Sunset Haze by Vickie Legere
Sunset Haze
Grizzly Cub by Vickie Legere

Grizzly Cub

What jobs have you done other than being an artist?

I worked 31.5 years for the provincial government (the ‘welfare’ office) – as I progressed on my own personal journey of healing & becoming a better human being, I gave myself the title of ‘Vickie’s Information & Problem Solving Service’.  That was for clients, stakeholders, the public and staff – I loved it and thrived by treating everyone like they mattered!

Why art?

Because our creative souls demand an outlet to express our wonder, our joy, our pain & our curiosity.

What is an artistic outlook on life?

 I see everything as artistic possibilities – storing serendipitous moments & scenes in the photo album of my mind.  If I cannot stop to photograph it, I try to imagine how I might re-create it or incorporate it into an image.  It has taught me to really SEE the world around me and my life is far richer than before the days when I was blind to marvelous.

What memorable responses have you had to your work?

 Tears – both from my ‘Grief to Grace’ and ‘Cracked Perceptions’ series.  It told me that my work truly had an impact – my audience expressed appreciation for my courage to share my personal vulnerability as well as leading them to express their own hidden grief and pain.  Even though my viewers expressed pain they also loved the work that truly made them feel something.


Wolf's Eyes by Vickie Legere

Wolf’s Eyes

Reed Reflection by Vickie Legere

Reed Reflection

Is the artistic life lonely? What do you do to counteract it? 

Any life can be lonely – I am an introvert (yes it is true) that expresses herself like an extrovert.  I joined photography groups, local arts groups & stepped up to the plate to volunteer my skills doing the things I love.  One example is my years of volunteering for the Harrison Festival of the Arts – I was doing some of the invisible, behind the scenes work, but was also sharing some of my images of the performing artists.  That lead to creating a photography team for the festival – putting me ‘out there’ interacting with performers, audience & volunteers while I am doing what I love.  I also share a lot of my work on social media – all those ‘likes’ and comments from people all over the world can really give a person a lift in the moment.  I am NOT alone!

 What do you dislike about the art world?

That there is still a lingering attitude the photography is not really art.  I remember being included in two different gallery shows with my ‘music & passion’ series.  In the first show the curator loved the power of my series and it was showcased at the entry of the gallery for its impact.   The series was created specifically to be shown in the second gallery as part of a milestone anniversary scheduled for that year.  That curator reluctantly allowed me to participate only after her first choice had to cancel. I came to realize that this curator saw no value in my work.  My portion of the gallery show was very well received in and my art cards from the show remained in the gallery shop for over a year due to popularity.  It was my first experience with the attitude the photography is really ‘not art’.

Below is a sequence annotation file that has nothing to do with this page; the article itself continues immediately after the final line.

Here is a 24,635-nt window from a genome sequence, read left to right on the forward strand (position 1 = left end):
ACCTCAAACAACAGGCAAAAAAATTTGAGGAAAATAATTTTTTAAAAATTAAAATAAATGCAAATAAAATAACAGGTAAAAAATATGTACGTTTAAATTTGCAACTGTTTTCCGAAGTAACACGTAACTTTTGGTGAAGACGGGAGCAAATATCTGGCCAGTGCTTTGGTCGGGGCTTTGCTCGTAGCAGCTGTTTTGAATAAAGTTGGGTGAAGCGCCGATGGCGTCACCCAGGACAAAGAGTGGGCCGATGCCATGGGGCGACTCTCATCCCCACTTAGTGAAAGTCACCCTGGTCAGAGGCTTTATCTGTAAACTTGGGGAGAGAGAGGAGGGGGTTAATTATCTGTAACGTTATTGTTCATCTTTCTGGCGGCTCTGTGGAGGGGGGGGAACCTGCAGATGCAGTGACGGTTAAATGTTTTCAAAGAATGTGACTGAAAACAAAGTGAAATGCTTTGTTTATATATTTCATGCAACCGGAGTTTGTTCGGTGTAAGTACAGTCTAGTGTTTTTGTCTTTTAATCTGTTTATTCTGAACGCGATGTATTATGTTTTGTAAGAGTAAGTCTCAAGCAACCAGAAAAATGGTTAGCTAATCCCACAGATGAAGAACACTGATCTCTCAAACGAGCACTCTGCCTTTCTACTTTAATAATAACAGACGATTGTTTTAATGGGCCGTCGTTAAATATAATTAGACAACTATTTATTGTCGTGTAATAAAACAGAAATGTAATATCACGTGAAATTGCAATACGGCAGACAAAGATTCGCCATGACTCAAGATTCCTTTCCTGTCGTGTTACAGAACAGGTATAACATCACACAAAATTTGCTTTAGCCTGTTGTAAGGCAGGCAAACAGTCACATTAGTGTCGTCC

What do you dislike about your work? 

Too many hours spent in the digital darkroom.

What do you like about your work?

  I love the joy that my portraits & fine art images bring to the viewer.  I love that some of my series speak to uncomfortable and thought provoking truths.

Should art be funded?


What role does arts funding have?

It supports all types of artistic creation – visual & audio.  The world would be a darker place without it – we humans would wither & die inside without creative expression.

Resisting Change by Vickie Legere

Resisting Change

Bleeding Heart by Vickie Legere

Bleeding Heart

What makes you angry?

People with ‘ugly’ souls who take out their pain & anger on the world around us.

What research to you do?

  All of it is related to becoming better at my craft and a better human being.

What superpower do you have and why?

I inspire others – with my energy, my passion, and my belief that everyone matters.

Name something you love, and why.

Music and dance – before I felt the need to become a ‘creative artist’ – I expressed my internal passion through dance and I still do today.

Name something you don’t love, and why.

Country music (either it whines or it is ‘wanna be rock & roll’.  Right up there is also jazz music – I find it is a disturbing distortion of melody – both grate on my nerves like fingernails on a blackboard.